EC: Throughout the book Isaac’s mother asks, “Are you stupid or clever?” Can you explain?

KB: His mother, Gitelle, is obsessed with this. She is ruthlessly deter­mined to get her South African family out of poverty and to get her sisters out of Lithuania. She is very fixated on getting ahead. The point is to be smart to get ahead and advance the family economically. She tries to instill this philosophy in Isaac. It plays out in the course of the book.

EC: There are a lot of contradictions in the book: black-white, stupid-clever, poor-rich, Jew-Gentile?

KB: Yes there are, but there are a lot of contradictions to Isaac: he does and says things he regrets and then tries to make them right; he is intel­ligent but often does things that are dumb. South Africa is a country with a lot of contradictions. It is a place of extremes, which I wanted to convey, and the people who live there have many emotional ups and downs.

EC: You just won the Edward Lewis Wallant Award for 2013. You must feel honored?

KB: Yes, past winners have included: Leo Litwak, Chaim Potok, Cynthia Ozick, Dara Horn, and Nicole Krauss. I will be travelling to Hartford for an awards ceremony in the spring. The Lion Seeker was also fortunate to have won a National Jewish Book Award and been shortlisted for the Governor General's Award here in Canada.

EC: What do you want readers to get out of the book?

KB: A good story that a person can get lost in. I wanted it to have a complexity so that the reader will think about it and get something out of it. Other than the racist angle no one reads about other South African characters. I see a comparison between the 1930s era and our times, and this is a scary observation. There was the great economic crash and we have our debt crisis; there is also anti-Semitism happening then and now.

EC: Is your next book going to be a sequel to this debut book?

KB: I am working on a collection of short fiction that also deals with South African Jews, but more in the modern time. It will be about the Jewish communities spreading from South Africa to all over the world from the past to the present. As for a sequel to The Lion Seeker, I am interested in writing one that will bring the family into modern times.

Elise Cooper lives in Los Angeles and has written numerous national se­curity articles supporting Israel. She writes book reviews and Q and A's for many different outlets including the Military Press. She has had the pleasure to interview bestselling authors from many different genres.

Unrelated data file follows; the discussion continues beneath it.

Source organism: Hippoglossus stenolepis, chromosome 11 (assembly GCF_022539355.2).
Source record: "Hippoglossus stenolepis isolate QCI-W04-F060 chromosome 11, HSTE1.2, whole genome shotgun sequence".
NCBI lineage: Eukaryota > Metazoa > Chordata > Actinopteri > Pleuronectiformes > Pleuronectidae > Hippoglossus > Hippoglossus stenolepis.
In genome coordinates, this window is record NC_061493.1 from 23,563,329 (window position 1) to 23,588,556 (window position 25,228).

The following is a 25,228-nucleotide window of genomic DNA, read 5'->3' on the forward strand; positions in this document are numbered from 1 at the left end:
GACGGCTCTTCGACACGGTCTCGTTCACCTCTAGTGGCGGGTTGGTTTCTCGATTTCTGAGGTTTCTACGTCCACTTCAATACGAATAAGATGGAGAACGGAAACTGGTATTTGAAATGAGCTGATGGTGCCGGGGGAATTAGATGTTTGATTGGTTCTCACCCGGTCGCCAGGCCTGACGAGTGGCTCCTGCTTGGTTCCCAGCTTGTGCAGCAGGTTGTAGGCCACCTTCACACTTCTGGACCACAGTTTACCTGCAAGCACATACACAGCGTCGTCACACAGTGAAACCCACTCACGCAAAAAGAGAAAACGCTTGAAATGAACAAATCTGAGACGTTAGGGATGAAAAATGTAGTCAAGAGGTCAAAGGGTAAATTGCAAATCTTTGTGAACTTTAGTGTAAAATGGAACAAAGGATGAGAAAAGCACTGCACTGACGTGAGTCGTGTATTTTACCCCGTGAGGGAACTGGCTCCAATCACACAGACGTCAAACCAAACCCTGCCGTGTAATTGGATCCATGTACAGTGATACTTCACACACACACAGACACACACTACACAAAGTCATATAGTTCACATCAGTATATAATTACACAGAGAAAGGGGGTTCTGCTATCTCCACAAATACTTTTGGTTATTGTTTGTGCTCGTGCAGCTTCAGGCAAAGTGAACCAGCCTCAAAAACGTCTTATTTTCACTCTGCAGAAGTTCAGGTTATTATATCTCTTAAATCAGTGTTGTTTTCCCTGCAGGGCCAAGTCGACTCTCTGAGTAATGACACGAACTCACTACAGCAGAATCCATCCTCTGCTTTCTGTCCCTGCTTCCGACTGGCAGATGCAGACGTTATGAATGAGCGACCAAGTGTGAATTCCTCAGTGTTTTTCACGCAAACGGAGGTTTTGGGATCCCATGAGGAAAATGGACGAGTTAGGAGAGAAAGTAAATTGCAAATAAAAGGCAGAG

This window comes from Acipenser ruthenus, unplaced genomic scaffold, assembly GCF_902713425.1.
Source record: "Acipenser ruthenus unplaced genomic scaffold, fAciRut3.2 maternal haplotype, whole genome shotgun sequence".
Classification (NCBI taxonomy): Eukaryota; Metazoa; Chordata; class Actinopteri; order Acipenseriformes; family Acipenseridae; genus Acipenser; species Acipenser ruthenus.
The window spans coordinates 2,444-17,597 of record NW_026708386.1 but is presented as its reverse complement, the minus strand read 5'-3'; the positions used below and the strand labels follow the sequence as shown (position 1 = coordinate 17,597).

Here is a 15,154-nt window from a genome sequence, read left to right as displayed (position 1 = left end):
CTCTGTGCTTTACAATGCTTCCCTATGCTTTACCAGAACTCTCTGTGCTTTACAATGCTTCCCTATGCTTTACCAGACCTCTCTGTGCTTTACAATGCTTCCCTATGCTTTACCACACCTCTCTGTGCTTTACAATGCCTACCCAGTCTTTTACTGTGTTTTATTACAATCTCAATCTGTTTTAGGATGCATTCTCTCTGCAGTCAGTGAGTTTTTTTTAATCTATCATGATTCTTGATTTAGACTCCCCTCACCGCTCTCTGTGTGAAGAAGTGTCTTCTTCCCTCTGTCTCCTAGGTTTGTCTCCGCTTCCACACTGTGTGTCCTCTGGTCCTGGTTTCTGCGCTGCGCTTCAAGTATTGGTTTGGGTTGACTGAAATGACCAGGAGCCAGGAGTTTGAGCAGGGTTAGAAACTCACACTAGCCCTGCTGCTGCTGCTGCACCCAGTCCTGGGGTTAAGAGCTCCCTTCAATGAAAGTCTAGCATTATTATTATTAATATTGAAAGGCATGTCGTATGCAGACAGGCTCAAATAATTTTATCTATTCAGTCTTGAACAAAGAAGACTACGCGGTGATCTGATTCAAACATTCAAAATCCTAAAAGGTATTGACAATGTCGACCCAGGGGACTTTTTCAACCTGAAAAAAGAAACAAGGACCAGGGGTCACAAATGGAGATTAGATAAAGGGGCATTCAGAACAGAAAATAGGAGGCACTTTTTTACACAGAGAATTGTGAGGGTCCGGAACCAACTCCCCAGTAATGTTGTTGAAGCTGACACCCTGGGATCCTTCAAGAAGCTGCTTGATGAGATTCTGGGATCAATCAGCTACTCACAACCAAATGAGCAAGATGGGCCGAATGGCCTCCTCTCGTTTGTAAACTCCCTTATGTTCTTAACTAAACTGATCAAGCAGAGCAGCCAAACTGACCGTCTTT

Notes from a Conversation with Dovid Katz: Part Two

Thursday, December 05, 2013 | Permalink

Earlier this week, Kenneth Bonert, author of the novel The Lion Seeker (Houghton Mifflin Harcourt), shared some notes from the first part of his conversation with Dovid Katz about Lithuanian and the Holocaust. Today, he continues the conversation. He has been blogging here all week for Jewish Book Council and MyJewishLearning.

In part one, I recounted the background of Yiddish linguist Dovid Katz, who has been reporting on troubling manifestations of neo-fascism in Lithuania today. In my talk with him via Skype from Vilnius, I began to better grasp that the key to the understanding of the Shoah in Lithuania lay in the year-long Soviet occupation that preceded it, in 1940-41.

Essentially the genocide of Lithuania’s Jews was powered by an explosion of nationalist anti-Semitism that fatally conflated all Jews with the hated communists. The killing began as soon as the Soviets withdrew, when hundreds of brutal pogroms broke out. Lithuanian militia units, wearing white armbands, also started to round up and massacre the Jews, to enact anti-Jewish edicts on behalf of the new Lithuanian authority that quickly took control. As Timonthy Snyder, history professor at Yale, put it, in a 2012 New York Review of Books article, “A provisional Lithuanian government, composed of the Lithuanian extreme right, introduced its own anti-Semitic legislation and carried out its own policies of murdering Jews, explaining to Lithuanians that Bolshevik rule had been the fault of local Jews, and that destroying them would restore Lithuanian authority.”